The fall-out from the recent ban of bulk SMS in India serves as a dramatic reminder about just how entrenched those 160 characters have become in the daily lives of both people and businesses the world over.
When the Indian government banned application to person SMS messaging, people immediately stopped receiving notifications that transactions had taken place on their bank accounts. Railway ticket confirmations and schedule changes simply weren’t delivered. Equity traders were cut off from the information lifeline that is their business. Companies needed to rely on other, less immediate and less mobile, channels of communication to be alerted to problems on their servers.
The ban was put in place in advance of a ruling in the controversial Ayodhya land dispute. In 1992 a Hindu group destroyed the 16th century Babri Mosque, believing it was built on the birthplace of Hindu god, Ram. This led to violent clashes between Muslims and Hindus. An Indian court is set to rule imminently on whether plans to build a Hindu temple on the site can go ahead, and the Indian government, fearing further violence, banned bulk SMSs in the country in an attempt to cut communication between religious extremists on both sides who may want to provoke a violent protest.
Similarly, closer to home, the Mozambican government shut down SMS for a period during the recent food riots in that country, in an attempt to muzzle the public which were coordinating the violent demonstrations using SMS.
After lobbying from the network operators and the Indian Reserve Bank, the Indian Department of Telecom (DoT) later relaxed the ban to exclude transaction messages and network performance notifiers sent directly by the operators. The network operators have been warned they will be responsible for any content sent over their network and that the SMS ban still applies to messages sent via third party aggregators, or WASPs (wireless application service providers).
This decision is problematic for a number of reasons. Firstly, because many transaction-based messages are sent via aggregators, and it’s impossible to distinguish between these messages and others. The new ruling hasn’t done much to alleviate the situation.
In addition, the network operators are unhappy that they will be responsible for the content of messages that they didn’t originate and are merely delivering on behalf of the sender. Also, media reports say the operators stand to lose up to Rs 10 crore ($2.2 million) a week from lost revenue because the aggregators will not be buying bulk SMS capacity from them.
And finally, this doesn’t even seem to be an effective way to prevent the public from communicating and coordinating civil unrest, as person to person SMS is still available.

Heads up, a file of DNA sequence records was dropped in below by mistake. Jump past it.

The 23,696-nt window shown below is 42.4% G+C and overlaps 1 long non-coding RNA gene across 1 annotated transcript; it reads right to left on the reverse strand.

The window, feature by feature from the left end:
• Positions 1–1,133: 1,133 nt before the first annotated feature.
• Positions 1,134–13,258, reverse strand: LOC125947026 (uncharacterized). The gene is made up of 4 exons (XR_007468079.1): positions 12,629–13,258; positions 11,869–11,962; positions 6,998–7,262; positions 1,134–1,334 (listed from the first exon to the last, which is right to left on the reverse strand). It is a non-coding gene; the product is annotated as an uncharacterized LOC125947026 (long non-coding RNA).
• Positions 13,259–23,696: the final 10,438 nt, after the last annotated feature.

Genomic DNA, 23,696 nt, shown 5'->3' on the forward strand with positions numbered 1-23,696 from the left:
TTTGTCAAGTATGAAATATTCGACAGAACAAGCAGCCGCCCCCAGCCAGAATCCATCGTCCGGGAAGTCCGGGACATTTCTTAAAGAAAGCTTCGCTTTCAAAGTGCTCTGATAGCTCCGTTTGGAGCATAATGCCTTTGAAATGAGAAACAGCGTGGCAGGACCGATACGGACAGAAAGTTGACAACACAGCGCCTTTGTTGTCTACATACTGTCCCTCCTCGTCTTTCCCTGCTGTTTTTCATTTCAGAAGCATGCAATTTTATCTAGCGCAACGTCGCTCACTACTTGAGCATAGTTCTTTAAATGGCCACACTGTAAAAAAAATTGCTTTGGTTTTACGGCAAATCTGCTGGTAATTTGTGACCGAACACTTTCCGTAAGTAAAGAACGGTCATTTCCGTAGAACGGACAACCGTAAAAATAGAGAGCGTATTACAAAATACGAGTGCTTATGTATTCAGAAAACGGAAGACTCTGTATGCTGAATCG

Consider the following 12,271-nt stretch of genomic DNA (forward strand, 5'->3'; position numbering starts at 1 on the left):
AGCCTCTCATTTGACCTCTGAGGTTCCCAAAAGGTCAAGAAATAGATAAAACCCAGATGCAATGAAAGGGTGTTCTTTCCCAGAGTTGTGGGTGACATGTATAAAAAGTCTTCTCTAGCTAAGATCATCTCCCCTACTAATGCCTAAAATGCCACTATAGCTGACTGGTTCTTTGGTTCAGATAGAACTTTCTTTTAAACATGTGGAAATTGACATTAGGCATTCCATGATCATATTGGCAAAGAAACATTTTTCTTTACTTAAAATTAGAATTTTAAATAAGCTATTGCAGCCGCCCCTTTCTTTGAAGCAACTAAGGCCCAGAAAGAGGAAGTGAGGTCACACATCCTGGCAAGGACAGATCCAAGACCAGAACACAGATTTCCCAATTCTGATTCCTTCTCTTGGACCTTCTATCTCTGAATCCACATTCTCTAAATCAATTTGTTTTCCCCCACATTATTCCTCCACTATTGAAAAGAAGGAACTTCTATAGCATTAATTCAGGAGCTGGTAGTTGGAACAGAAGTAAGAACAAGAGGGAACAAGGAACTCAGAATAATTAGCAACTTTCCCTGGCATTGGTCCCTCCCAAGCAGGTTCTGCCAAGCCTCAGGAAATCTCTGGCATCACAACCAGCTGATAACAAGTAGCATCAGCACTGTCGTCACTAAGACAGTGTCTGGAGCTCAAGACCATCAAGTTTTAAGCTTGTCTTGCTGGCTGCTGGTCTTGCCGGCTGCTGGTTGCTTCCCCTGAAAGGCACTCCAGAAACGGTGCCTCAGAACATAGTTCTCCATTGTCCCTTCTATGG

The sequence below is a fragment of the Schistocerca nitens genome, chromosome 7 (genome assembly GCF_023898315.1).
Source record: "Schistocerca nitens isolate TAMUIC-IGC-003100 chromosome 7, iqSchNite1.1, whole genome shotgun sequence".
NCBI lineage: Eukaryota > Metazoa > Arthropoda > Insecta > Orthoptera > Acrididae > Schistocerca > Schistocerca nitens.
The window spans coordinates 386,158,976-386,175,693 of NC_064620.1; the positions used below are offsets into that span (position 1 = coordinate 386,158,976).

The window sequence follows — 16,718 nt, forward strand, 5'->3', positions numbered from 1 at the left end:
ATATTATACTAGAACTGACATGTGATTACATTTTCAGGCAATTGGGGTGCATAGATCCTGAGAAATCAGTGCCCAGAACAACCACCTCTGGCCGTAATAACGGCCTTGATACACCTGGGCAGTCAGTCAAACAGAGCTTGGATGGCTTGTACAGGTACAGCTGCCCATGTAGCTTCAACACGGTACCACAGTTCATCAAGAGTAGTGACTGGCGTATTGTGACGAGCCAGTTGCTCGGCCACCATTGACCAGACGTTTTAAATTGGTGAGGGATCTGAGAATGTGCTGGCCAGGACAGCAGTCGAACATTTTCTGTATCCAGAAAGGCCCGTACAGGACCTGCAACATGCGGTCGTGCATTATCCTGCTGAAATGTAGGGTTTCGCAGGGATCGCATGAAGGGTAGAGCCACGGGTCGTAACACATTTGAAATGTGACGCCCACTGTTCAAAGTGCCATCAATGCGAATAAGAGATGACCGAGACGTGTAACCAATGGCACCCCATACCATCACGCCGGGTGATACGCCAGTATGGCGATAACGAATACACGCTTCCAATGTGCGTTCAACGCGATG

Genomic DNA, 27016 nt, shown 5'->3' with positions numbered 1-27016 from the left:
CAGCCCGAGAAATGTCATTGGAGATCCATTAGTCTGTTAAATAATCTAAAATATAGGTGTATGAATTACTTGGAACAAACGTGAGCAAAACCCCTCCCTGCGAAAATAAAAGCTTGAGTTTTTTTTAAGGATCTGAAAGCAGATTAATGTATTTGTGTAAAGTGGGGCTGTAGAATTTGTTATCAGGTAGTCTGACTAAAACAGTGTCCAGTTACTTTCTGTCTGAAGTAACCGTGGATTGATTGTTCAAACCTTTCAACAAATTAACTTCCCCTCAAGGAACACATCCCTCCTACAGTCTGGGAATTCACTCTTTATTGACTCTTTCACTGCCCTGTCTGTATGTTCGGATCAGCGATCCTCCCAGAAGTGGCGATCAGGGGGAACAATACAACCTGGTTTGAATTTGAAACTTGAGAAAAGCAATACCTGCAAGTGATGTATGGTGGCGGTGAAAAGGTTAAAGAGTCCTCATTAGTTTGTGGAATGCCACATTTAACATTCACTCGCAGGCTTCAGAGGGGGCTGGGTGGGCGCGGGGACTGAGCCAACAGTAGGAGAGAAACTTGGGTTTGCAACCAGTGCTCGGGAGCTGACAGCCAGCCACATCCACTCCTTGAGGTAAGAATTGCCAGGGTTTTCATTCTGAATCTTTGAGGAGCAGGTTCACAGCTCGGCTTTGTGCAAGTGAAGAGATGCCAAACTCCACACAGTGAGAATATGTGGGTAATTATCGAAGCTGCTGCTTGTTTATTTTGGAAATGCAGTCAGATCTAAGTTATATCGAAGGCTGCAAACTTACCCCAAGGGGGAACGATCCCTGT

At the moment, the verdict on the court case has been postponed and it’s unclear for how long the bulk SMS ban will be in place. In the meantime Indian businesses are losing money and the Indian people are at risk of fraud. (You can be sure criminals are rubbing their hands together in glee at this opportunity to bypass one of the most effective banking security measures: SMS notifications.)
If indeed we needed a reminder about how entrenched SMS is in our daily lives, this is certainly it. If something similar had happened in South Africa, online banking would be effectively crippled. Without one-time passwords (OTP) sent via SMS we would be unable to add or pay recipients. We wouldn’t know if our accounts were being accessed without authorisation, or if our credit cards had been cloned or stolen and then used by criminals. Medical, security and educational initiatives that rely on SMS as being the best way to reach their communities would be hamstrung. Not to mention the less “serious” but still useful services we have come to rely on, from weather reports on the go, to reminders of doctors’ appointments.
It’s also clear to what extent SMS plays a role in the democratisation of information. With a straightforward SMS-enabled cell phone, citizens can publish information to large groups, and even the world, at the press of a button. We’ve seen the impact of social media in undermining governments’ attempts to control or hide information – this is becoming an increasingly difficult thing for governments to do without serious consequences. Take a look at a service such as Ushahidi.com, which crowd sources crisis information from people on the ground via SMS, email and the Web, to form detailed pictures of what is going on in crisis situations ranging from political unrest to natural disasters.
While the Indian government’s intentions behind the ban were well meaning, this somewhat kneejerk response may very well do more damage than good. But it certainly does highlight the extent to which SMS has become part of our society’s DNA.